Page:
Role-playing games pull reluctant school kids into a supportive crowd
For kids with a troubled school life, role-playing games teach valuable life skills such as risk-taking and leadership.
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Sian Evans, whose two sons are Game Loft regulars, was one of those leery parents. She was no fan of video games, either, and wondered if fantasy games were too violent. But once she observed her sons in action, she noticed them begin to pass not only Pokémon cards back and forth across the gaming table, but also concepts.Skip to next paragraph
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"When you're playing D&D, you're talking about ideas," Ms. Evans says. "It's not games, it's life skills." She recalls a time that Taran, her 11-year-old, came home bubbling with enthusiasm about what had happened that day in the game: "Oh Mom, I got turned into a dwarf!"
"This is so special to him because he's active, he's part of the story," Evans says. "[Taran] would like to put a bunk bed in and live [at the Loft]."
The Game Loft's tools and settings aren't all fantasy. One custom-made game, 1968: Gone but Not Forgotten, re-creates life in a galaxy not so far, far away: Maine. "It's role-playing in an imaginary county, but touching on real history," says Patricia Estabrook.
"Our Maine history game is Dungeons & Dragons without the dungeons or the dragons," Ray Estabrook adds.
Games that let kids inhabit other selves from local history give them a stake in their own community. So do service projects that ask teens to take a break from battling orcs to give back. Townspeople see teens engaged in work like shoveling sidewalks for the elderly, not loitering downtown.
"It's important for youth to be involved in the community, not stuck behind some walled high school perimeter," Ray says.
For those at risk of dropping out of high school, The Game Loft can provide empowerment, accountability, and a way back in. Take Damion Saucier, 17, who felt oppressed by his school's educational system. "Me and school never clicked," Damion says. But at The Game Loft, he found "a big family," learned how to work with others, and also learned the necessity of obeying authority – sometimes. Now he's recommitted to school and volunteering as a game-session leader, teaching next-generation geeks. They look up to him. "You are like a god to them," he says. "It gives you a sense of helping these kids be social, and they're having fun."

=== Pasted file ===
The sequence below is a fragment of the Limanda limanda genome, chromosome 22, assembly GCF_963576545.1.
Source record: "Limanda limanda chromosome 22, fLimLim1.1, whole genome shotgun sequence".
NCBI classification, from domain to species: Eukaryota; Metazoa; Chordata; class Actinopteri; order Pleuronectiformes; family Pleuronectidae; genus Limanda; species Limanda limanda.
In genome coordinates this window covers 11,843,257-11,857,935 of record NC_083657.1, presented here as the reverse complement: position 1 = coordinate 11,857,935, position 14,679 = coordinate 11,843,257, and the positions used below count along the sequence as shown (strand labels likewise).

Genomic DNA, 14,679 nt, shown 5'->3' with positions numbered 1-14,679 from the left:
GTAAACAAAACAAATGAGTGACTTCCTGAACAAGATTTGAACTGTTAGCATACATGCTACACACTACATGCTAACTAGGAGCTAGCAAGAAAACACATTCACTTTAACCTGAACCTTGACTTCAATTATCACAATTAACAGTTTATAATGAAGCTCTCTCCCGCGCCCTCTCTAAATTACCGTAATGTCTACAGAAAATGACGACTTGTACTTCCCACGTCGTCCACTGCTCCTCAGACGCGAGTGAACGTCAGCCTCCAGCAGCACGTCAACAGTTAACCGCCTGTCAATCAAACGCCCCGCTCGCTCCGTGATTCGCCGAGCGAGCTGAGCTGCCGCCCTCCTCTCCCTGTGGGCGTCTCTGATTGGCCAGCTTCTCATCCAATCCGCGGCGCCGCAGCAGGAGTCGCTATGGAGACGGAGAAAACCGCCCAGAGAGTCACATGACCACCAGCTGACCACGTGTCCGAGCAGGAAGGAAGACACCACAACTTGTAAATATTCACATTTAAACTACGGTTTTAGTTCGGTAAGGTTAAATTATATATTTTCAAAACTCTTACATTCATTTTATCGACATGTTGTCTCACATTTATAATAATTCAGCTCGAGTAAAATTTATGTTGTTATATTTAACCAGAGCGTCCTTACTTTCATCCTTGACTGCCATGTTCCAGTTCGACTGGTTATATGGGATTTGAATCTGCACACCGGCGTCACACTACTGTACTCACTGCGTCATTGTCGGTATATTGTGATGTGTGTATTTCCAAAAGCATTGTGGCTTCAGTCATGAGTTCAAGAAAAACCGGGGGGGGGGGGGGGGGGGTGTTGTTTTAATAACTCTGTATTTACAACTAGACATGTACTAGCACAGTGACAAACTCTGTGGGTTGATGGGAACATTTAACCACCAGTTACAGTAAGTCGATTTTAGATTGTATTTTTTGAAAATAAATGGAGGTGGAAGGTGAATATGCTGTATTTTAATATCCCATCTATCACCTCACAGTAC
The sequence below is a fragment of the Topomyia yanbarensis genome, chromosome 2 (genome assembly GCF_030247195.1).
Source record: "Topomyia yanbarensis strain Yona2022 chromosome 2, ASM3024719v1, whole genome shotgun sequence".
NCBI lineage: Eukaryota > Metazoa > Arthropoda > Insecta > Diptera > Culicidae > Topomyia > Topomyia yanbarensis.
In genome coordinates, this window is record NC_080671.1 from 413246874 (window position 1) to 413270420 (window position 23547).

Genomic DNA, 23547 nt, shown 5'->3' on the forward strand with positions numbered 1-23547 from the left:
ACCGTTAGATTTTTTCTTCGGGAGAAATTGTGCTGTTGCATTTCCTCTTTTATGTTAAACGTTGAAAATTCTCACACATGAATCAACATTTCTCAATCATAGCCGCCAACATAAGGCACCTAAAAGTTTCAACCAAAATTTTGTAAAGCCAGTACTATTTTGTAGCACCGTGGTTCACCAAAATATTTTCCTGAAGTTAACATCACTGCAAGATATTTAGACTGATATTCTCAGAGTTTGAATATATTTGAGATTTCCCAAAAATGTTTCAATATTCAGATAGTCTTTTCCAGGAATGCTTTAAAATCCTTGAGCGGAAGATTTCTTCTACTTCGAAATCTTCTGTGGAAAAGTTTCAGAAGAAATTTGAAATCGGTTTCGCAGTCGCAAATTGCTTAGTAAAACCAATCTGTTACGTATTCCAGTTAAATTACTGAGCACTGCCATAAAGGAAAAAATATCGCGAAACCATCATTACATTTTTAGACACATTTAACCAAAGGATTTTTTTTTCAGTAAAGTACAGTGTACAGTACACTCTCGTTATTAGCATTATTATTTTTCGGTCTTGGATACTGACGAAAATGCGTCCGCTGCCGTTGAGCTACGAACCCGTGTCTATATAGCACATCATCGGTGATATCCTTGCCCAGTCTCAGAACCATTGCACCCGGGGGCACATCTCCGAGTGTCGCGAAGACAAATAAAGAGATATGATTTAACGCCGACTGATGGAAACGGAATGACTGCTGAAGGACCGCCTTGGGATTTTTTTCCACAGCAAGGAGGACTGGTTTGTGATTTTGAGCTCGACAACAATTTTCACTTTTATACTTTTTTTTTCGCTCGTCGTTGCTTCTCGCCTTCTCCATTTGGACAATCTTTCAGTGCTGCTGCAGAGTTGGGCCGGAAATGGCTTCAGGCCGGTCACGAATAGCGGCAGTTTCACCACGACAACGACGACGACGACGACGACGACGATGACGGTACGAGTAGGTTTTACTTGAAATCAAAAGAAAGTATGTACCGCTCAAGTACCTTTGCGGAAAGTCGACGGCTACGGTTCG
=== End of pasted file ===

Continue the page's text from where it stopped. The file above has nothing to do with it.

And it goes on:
The Game Loft has managed to turn the lingering "gaming is antisocial" stereotype on its head.
As for Max Delaney, just this March, after 11 years, he left his job at The Game Loft. The small-town kid moved to the faraway realm of Portland, Maine. He felt a little nervous, but also confident. After all, he knew how to role-play.
"We role-play in all situations in our life. It's unconscious," Delaney says. A job interview is really just role-playing, he notes, and games are a gateway to interaction. "We want to try to be someone else for just a little while, to experiment with it, to see who we can be and what others are."
Like a character in a D&D game, who outfits himself before an adventure, then gains experience and grows in mastery, Delaney is well prepared for his next adventure – be it a job in social services, teaching, or wherever his quest may take him.